January 25, 2013
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I am trying out some copy writing for our upcoming website. Here’s just a smidgen…
The most general meaning of the word is “combination of parts to form a whole”. In electrical engineering, the term strongly implies mapping from mathematical functions, e.g. Chebyshev polynomials, to some sort of network, e.g. a lumped element filter or an antenna array. We prefer the general meaning which includes the math-to-circuit idea but further conveys the thought that we bring our individual talents to bear on every problem (as necessary)– and our collective expertise spans a number of subject areas.
Again, the general meaning of the word, “make something as functional and effective as possible,” is what we intend to convey. We have a passion for making things and we are passionate about making them as functional and effective as possible.
In synthesize the activity goes somewhat like this: If you give us a set of performance requirements we will try to come up with a combination of elements that performs as required. Analysis inverts that activity, like this: If you give us a combination of elements we will try to predict their performance. If synthesis involves “putting it all together”, analysis involves “breaking it down.” We often employ computational techniques to break a problem down, but we also apply philosophy and common sense.
“…bring into concrete existence …convert into actual money …be fully aware of …cause to happen …” We have a machine shop so that we can build prototypes. We have a test lab so that we can measure them. We have project management experience because time is money. From beginning to end we like to “keep it real”.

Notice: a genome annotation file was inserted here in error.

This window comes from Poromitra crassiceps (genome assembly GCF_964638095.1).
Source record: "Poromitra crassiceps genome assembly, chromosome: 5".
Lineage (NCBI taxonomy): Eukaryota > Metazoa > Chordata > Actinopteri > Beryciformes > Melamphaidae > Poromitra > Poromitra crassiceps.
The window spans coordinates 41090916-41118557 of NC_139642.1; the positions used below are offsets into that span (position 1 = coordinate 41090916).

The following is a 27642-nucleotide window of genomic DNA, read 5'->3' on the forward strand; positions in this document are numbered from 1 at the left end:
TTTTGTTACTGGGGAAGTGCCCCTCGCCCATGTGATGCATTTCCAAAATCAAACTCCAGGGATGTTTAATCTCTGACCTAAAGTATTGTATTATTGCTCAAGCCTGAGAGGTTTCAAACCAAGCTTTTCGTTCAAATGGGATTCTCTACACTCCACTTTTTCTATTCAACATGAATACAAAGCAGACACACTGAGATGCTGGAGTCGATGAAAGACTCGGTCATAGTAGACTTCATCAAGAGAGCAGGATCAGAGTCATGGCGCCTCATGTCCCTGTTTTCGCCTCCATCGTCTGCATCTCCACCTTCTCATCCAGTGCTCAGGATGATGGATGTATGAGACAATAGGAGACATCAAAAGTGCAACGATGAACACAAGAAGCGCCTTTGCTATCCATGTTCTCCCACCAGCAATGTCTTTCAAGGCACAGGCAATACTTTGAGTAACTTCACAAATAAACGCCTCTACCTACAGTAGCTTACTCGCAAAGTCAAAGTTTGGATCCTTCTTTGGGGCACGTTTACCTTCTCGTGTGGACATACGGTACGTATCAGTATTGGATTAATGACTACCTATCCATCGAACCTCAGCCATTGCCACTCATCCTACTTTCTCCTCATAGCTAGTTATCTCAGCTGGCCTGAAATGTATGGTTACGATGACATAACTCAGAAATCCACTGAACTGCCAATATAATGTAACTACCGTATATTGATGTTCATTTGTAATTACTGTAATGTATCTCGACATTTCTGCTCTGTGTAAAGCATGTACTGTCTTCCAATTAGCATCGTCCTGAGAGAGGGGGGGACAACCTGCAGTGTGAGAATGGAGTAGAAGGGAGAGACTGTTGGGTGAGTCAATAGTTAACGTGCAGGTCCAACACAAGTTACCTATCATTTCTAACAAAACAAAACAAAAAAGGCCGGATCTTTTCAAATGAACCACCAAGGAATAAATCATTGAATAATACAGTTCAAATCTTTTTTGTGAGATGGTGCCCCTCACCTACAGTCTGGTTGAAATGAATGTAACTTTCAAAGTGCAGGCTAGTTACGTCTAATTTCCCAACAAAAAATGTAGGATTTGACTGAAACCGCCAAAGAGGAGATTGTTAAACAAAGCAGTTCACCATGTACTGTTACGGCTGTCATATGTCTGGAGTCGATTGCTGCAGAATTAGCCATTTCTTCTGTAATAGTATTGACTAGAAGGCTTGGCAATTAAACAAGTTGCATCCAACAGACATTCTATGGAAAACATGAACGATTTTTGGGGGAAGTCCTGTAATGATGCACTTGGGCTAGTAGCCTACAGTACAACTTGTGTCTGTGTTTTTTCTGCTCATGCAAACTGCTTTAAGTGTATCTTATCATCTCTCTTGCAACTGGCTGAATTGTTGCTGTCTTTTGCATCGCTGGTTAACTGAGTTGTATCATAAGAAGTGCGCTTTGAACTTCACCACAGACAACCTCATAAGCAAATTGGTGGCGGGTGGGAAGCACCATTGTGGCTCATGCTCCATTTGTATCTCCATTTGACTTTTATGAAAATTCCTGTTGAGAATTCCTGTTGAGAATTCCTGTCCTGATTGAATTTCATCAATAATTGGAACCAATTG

January 19, 2013
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The “internet of things” is already here — in the media, at least.
It is not hard to find these types of articles nowadays. Whether or not you think connecting your cow to the www is a great idea, it certainly is a popular topic of conversation. I’m all for it. Here is why, as Linus Pauling famously said…
If you want to have good ideas you must have many ideas. Most of them will be wrong, and what you have to learn is which ones to throw away.
But there is a problem with the populist application of internet-to-things that goes unmentioned by the tech writers. The cacophony of “information” that results from Farmer Brown giving Bessie her own cell phone potentially threatens our shared bandwidth. This is the reason we have the FCC and the PTCRB. We need to comply with their rules so we all can remain in polite conversation.